Actually, the survey was the best I have seen.  It was open ended, meaning I could write anything I wanted in it.  The questions were not, especially, loaded.  The last survey I took that allowed open comments was so loaded I finished every comment by signing off as a well known serial killer, because it felt like the survey was attempting to "profile" me.  And therein lies the rub, no pun.  A lot of the researchers--not you Gary--enter the inquiry with a false presumption, that being that an addict's brain is different than a normal brain.  Sort of like presuming a serial killer's brain is different than a normal brain.  The reality is that all those brains, all those adjectives, have normal brains whose reward and motivational pathways light up via stimulation that many do not consider normal.  It is not that the brain is abnormal, it is that the stimulation the user uses light up their reward and motivational neuropathways are deemed abnormal.  That has far more to do with environmental events in the addicts background than about differences in their brains, per se.  True, there are differences in an addict's brain and a so called normal brain after the addict has become addicted, but prior to engaging in, and being captured, so to speak, by the addiction, the brains are the same.  It is not that differences in the brain caused an addiction, it is that the addiction causes changes in the brain.  That takes training, which the addict does unconsciously by using, usually for a second. 

The reality is that physiologically, genetically, almost every human brain on the planet, whether belonging to a saint or a sinner, addict or totally sober, serial killer or just the rest of who occasionally think we wouldn't mind someone dead (you know that thought has occurred to you), have, practically speaking, identical hardware and software between our ears.  I like the "addiction as disease" approach because it allows for a treatment model, as opposed to addicts are just criminals, so lock them up model. But, the "addiction as disease" model carries an inherent presumption, that the brain of the addict is "sick", or that addicts have sick brains.  That is a false premise.  Addicts's brains are normal brains, it is just that the addict, almost always unconsciously at the time, has spend a lot of time and effort training their brain to induce a neurological brain event in the form of a reward/motivational neurotransmitter. 

As for the studies themselves, and people studying this particular addiction, I cannot imagine they could improve much on the work of Gary Wilson.  I think, sure, over the coming decades and centuries Gary's work can be refined, but those studying this problem should not consider themselves studying "porn addiction", but simply studying the many ways we (humanity) have invented to use super stimulation to achieve a brain reaction. Researchers should focus less on the button we use to get the result, and more on how getting the result makes us want to push the button.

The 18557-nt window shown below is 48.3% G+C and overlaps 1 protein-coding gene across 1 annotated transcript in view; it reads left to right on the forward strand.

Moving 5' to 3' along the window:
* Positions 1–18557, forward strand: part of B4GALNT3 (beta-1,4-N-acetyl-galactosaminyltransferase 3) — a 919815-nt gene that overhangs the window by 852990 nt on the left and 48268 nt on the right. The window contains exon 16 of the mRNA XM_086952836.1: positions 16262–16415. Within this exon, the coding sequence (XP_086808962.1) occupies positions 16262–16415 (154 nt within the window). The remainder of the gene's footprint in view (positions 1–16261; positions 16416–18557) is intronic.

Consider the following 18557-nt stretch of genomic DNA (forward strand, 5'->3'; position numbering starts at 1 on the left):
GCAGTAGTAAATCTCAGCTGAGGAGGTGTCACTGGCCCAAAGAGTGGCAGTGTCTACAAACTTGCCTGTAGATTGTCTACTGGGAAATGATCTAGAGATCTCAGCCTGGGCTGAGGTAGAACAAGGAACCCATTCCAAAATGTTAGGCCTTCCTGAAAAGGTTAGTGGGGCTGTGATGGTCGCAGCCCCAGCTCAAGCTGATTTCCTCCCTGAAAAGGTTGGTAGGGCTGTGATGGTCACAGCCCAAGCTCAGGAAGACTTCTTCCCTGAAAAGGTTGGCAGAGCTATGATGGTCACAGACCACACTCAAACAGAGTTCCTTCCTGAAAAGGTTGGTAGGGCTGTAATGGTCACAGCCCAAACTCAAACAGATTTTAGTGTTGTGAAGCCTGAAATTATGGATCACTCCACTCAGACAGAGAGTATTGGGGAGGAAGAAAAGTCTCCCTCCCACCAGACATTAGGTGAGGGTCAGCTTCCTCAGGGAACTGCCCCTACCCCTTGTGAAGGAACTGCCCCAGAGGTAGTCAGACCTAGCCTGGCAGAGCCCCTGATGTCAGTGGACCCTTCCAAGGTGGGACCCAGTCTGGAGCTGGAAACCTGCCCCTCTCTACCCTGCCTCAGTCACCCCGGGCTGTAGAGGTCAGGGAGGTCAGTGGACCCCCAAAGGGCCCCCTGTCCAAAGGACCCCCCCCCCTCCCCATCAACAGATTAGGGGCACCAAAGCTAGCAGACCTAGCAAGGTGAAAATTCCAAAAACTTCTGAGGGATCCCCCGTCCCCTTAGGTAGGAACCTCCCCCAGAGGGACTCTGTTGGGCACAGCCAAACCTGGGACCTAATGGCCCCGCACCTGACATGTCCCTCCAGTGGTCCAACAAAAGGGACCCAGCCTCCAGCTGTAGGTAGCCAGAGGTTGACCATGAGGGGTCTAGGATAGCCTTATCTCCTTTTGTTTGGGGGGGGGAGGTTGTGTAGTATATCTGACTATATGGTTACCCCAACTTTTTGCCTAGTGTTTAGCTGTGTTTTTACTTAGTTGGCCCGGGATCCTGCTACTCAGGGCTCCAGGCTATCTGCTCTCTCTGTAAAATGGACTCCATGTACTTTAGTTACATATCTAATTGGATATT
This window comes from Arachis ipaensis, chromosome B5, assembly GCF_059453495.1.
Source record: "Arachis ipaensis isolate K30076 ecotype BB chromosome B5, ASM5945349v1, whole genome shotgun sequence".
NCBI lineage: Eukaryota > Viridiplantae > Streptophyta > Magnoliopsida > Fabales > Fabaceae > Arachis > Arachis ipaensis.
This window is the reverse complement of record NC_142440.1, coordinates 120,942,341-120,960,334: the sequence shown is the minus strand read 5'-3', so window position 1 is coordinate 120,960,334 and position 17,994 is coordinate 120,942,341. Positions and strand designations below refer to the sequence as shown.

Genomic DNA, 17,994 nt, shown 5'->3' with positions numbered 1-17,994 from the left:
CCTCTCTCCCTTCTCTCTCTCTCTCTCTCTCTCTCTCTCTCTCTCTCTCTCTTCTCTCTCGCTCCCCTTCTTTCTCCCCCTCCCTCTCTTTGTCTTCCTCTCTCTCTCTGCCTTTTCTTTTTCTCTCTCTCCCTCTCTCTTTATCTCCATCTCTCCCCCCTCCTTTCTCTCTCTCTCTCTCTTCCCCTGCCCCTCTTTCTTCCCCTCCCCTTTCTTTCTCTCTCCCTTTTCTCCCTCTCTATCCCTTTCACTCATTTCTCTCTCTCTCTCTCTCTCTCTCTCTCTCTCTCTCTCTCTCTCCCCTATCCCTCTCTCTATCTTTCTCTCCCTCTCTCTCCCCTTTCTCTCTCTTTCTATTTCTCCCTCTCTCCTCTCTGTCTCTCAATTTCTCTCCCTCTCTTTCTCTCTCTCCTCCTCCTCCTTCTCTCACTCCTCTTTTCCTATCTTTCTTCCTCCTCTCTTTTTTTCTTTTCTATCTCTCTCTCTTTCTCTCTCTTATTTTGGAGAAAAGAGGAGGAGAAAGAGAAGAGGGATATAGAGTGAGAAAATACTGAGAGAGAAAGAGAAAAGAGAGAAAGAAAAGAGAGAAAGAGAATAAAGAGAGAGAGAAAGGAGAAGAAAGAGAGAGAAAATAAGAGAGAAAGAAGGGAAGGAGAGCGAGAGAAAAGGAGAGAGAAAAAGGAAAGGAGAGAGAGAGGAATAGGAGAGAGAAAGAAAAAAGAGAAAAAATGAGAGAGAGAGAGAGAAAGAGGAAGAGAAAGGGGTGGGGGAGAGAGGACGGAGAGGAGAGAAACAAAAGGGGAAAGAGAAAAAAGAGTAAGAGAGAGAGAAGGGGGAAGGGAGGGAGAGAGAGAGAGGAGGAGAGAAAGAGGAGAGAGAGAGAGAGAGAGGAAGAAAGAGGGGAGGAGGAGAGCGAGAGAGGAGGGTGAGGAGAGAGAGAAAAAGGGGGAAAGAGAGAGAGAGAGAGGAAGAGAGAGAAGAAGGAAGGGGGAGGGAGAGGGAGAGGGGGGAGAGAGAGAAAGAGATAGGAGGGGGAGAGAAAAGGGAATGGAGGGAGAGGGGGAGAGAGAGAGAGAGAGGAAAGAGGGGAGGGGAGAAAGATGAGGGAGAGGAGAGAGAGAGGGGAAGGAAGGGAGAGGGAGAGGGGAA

All addictions are addictions humanity has invented.  It is not that large portions of humanity are suddenly born with a craving for A, B, or C; it is that A, B, and C have suddenly been invented, meaning A, B, and C are suddenly in our environment (whereas before, they were not), and A, B, and C are available.    Availability should be a key concept in addiction studies, and the history of addictions, because until a thing is available, an addiction to it cannot form.  That is a concept a lot of addiction studies fail to truly appreciate.  That part of our brain which can be abused to obtain a neurological reward evolved to its current form millions of years ago.  It quit evolving because it did not need to evolve further to be successful.  Nature found out a long time ago that rewarding sexual thoughts encourages reproduction.  It worked fine then, it works fine now.  Porn, however, is not a naturally occurring stimuli.  Nor are drugs.  Nor is alcohol.  Nor are cigarettes.  There is nothing that we deem addictive that naturally occurred, or existed, at the time that primitive section of the brain evolved to where it is that allows for the formation of addiction.  I hear you say 'but sex", but while sex can be the basis of "sex addiction", sex addiction would have been an unsuccessful survival trait in that much more hostile environment.  Sure, back then, if they could get it they got it, but getting it in the midst of predators (including other humans) and a challenging environment meant they spent much of their time surviving, rather than "getting it."

One of the concepts I did try and impart to the surveyors was the concept of addiction and efficiency.  There is a reason we use whatever substance we use, and that is because use of that substance, that super stimuli, results in a brain event, a reward.  We don't, often, think of it in those terms, but that is the very simple, and very obvious, reason any addict uses: the reward.  No matter what other adverse consequences using causes in the addict's life, that momentary reward, that neurological, momentary, euphoria in the brain, causes the addict to go back, over and over and over.   We can get that neurological, euphoric, reward via means that occur naturally, including, for instance, sex itself.  However, porn addicts learn (though they may not say it so literally as I am saying it here) that porn is a far more efficient, and less costly, means of obtaining the reward. I don't see porn addiction researchers thinking about the addiction in terms of efficiency, that efficiency, that ability to get what we want with almost no effort or cost, and endlessly, is a big part of how and why this addiction forms.